We had our first rat sighting on the Q rails which made my boy REALLY psyched. This is of course, because of the Subway (your book recommendation) advertisement of such…. we are definitely entering the gross boy stage.
    If you ever visit back to the Chapel Hill area with Jacob in tow, check out Pullen Park’s carousel. It goes fast!

    1. deb

      Mary Moss — I’m glad the carousel was a hit. Yes, Brooklyn Kitchen offers some great classes; I’ve even taught one or two (when I was book touring, more like demos). They’re a bunch of blocks from any subway, but otherwise worth the schlep. You can also take cheese classes at Murray’s Cheese or… sheesh, there are a ton of places offering classes. But I’d say BK’s are particularly on trend (pizza making with Roberta’s Pizza, pickling with McClures…)

  53. nanda garber

    sorry to post again, but i just made this for the family tonight and it was awesome!! i’m going to have a hard time resisting making this a weekly dinner event. it truly was incredibly easy, and so delicious! i also made that snap pea slaw from your book, but basically just made the dressing and poured it over armenian cucumbers and grated carrots, since that was all i had to use. of course, toasted sesame seeds over both chicken and slaw, and with a side of black rice. i was very proud of myself. thursday is normally the night when i start coming the take out menus at 4:30 pm!

  54. Leanne

    The asparagus, chorizo & croutons (using canned beans and with a side of scrambled eggs) and spinach quiche are some of our weeknight favorites!

  55. Carrie Anne

    This delicious-looking recipe reminds me of Japanese recipe (tebasaki.) The cookbook “Japanese Soul Cooking” (au. Ono and Salat) has many recipes like this, some suitable for weeknight meals, Japanese home-style. So different from the Japanese food you see in restaurants; much more like the food my half-Japanese mother made for us growing up — chahan, korokke, etc. (btw — I don’t represent these authors; a Japanese friend sent the book to me and i’ve been really tickled with the familiarity and weeknight-ease of the recipes.)

  56. This looks absolutely delicious! Silly question since you said this recipe was meant for a quick weeknight dinner, but would it be okay to marinate the wings overnight anyways? These seem great for a party and I wanted to get all my prep work done the day before. Thanks!

  57. Cheri

    I love your list of weeknight favs – Thanks!! Saves me from getting lost down the “recipe index rabbit hole” and ending up well-read but without supper :)

  58. M.

    Wings on the weekend?
    Shiver me timbers!

    I thought they needed more prep time and this pos/article/recipe has rocked my world!

    Wings 24/7mforever!

  59. M.

    Meant to type “wings during the week.”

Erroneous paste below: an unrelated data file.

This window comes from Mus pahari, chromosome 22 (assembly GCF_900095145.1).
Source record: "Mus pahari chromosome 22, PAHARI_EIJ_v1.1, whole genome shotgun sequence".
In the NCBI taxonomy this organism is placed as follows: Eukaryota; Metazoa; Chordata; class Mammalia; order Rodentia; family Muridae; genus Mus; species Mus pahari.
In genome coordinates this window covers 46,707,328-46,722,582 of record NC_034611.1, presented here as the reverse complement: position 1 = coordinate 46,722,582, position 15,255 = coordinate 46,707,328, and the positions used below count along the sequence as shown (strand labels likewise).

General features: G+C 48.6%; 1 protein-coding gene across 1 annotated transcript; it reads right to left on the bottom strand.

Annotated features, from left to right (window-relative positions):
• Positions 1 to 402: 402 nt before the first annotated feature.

The post should have read:
    Wings on durnig the week?
    Shiver me timbers!
    I thought they needed more prep time and this post/article/recipe has rocked my world!
    Wings 24/7 forever!

  60. Kerri

    I made these the other night and threw some thighs in with the wings. My family loved them, and they are not big wing fans! Thank you for a new go-to quick dinner!

    1. deb

      Hina — It’s a pretty central flavor here, really like an Asian barbecue sauce. You could use any other sauce or flavor combination you like, however, and use the same roasting technique to get nice oven wings here.

  61. Caterina

    Definitely add your zucchini strand spaghetti to your weeknight favourites. Served with some bread, cheese and soppressata (and some rosé wine) its one of my favourites!

  62. Truc-Ha

    For weeknight meals, I look for recipes that I don’t have to shop for. I also precut my mirepoix (except onion) and mushrooms and then freeze them. This makes things really fast. I use your:

    1. Cream of Mushroom soup:
    2. Dal
    3. Cauliflower soup
    4. Pasta a la vodka:
    5. Pho in a crockpot (if I planned ahead)

  63. Jackie

    Love the new category!

    Your asparagus goat cheese lemon tarragon pasta is a really quick weeknight meal we’ve made over and over again – I might have missed it, but I don’t think it’s on the list?

  64. Lorelle

    HIya – I like these very much, but I also did another step beforehand. I boiled the wings for 5 minutes in water. This keeps them moist and they don’t dry out or burn in the grill or oven.

  65. Nicole

    Anyone looking for tips on grilling these here you go.

    Thanks for the great recipe Deb! I first made these in the oven and they were great but I wanted to try them on the grill- glad I did- it really brought them to the next level. I used a gas grill. There is one crucial modification I believe (I do this with bbq chicken as well) cook the chicken first without the sauce! Throw the wings in a ziploc with some olive oil, salt and pepper (the oil will help them brown and not stick to the grill). Then grill over medium/medium low heat until they start to brown (time will depend on the temperature and your grill). Remove from grill and toss with sauce in a bowl. Return wings to the grill and continue to cook until they have a nice dark color (not burnt!) while basting with any extra sauce.